After your divorce, you may feel like it’s time to pick up and move on – but you can’t do that very easily when moving would affect your co-parent’s custody and visitation rights.
Relocating with a child post-divorce is something that almost always ends up before a judge, and convincing a judge to grant you permission to relocate with your child may not be easy.
It’s all about the best interests of the child
It’s not your parental rights nor your co-parent’s rights that are the priority in family court: it’s your child’s. If you want to move and take your child with you, you need to show the court that doing so will benefit your child more than staying. Some common arguments include:
- Job opportunities and economic stability: If you are moving for a better career with a higher income, then you can highlight the potential benefits that would bring to your child in the form of a more stable home and an enhanced lifestyle.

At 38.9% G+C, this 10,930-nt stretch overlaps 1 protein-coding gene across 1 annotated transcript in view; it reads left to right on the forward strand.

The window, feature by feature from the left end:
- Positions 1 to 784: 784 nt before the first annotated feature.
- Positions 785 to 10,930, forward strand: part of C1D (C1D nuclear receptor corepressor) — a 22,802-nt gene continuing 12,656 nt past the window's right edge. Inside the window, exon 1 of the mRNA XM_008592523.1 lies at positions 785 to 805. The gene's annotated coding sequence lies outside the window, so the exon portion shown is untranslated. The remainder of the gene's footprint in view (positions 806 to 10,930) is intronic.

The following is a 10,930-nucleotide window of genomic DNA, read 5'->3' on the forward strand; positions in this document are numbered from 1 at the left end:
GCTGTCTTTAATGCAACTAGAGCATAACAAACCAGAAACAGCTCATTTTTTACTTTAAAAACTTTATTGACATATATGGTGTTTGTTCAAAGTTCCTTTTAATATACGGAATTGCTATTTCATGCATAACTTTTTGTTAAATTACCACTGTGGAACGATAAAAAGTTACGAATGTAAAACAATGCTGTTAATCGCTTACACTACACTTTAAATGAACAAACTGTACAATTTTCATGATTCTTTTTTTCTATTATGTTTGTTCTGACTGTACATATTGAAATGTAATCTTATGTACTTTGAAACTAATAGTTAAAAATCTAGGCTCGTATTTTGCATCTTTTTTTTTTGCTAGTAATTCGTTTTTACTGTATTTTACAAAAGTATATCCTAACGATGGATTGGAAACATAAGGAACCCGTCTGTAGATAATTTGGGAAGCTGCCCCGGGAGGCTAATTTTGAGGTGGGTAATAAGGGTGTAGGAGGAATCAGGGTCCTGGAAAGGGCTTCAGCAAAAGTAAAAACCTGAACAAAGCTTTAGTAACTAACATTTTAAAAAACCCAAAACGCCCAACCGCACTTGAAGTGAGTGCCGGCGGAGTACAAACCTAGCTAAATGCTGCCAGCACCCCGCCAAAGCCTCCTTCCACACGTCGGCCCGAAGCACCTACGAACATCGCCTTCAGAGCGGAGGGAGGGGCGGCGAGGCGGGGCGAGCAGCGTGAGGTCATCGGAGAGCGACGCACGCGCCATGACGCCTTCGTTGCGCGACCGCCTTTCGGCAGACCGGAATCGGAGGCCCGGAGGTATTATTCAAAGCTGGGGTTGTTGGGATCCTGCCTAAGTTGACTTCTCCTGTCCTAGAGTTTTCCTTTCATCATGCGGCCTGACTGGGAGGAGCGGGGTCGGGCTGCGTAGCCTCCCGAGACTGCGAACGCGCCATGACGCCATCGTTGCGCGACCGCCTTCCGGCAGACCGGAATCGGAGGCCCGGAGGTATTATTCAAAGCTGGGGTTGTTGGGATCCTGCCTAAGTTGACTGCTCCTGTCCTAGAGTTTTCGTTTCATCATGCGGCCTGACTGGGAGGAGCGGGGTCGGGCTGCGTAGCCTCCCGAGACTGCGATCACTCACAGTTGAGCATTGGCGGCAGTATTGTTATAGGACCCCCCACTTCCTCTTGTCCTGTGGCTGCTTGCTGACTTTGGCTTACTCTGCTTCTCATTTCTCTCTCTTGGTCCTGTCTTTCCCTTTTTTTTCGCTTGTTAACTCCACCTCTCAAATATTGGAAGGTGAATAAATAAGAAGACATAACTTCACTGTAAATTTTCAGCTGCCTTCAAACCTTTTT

- Educational opportunities: If your child has special needs or is gifted (or a mix of both), you may be very justified in moving to an area where their unique educational needs can be met. If you’re moving for your own educational needs, focus on how furthering your education will allow you to get a better job and provide better for your child.
- Social and familial support: Sometimes people want to relocate to be near family members who can help them with childcare. You can stress the loving bonds that have already been established between your child and their grandparents or other relatives and the benefits that they can have as a result of enhancing those relationships after the move.
- Medical needs: If your child has unique medical needs and you want to relocate somewhere where there is greater access to physicians, specialists and treatment facilities, that’s definitely something to put before the court.
Asking to relocate with your child is a difficult proposition, and it requires a nuanced approach. Seeking legal guidance before you start can help you take a strategic approach.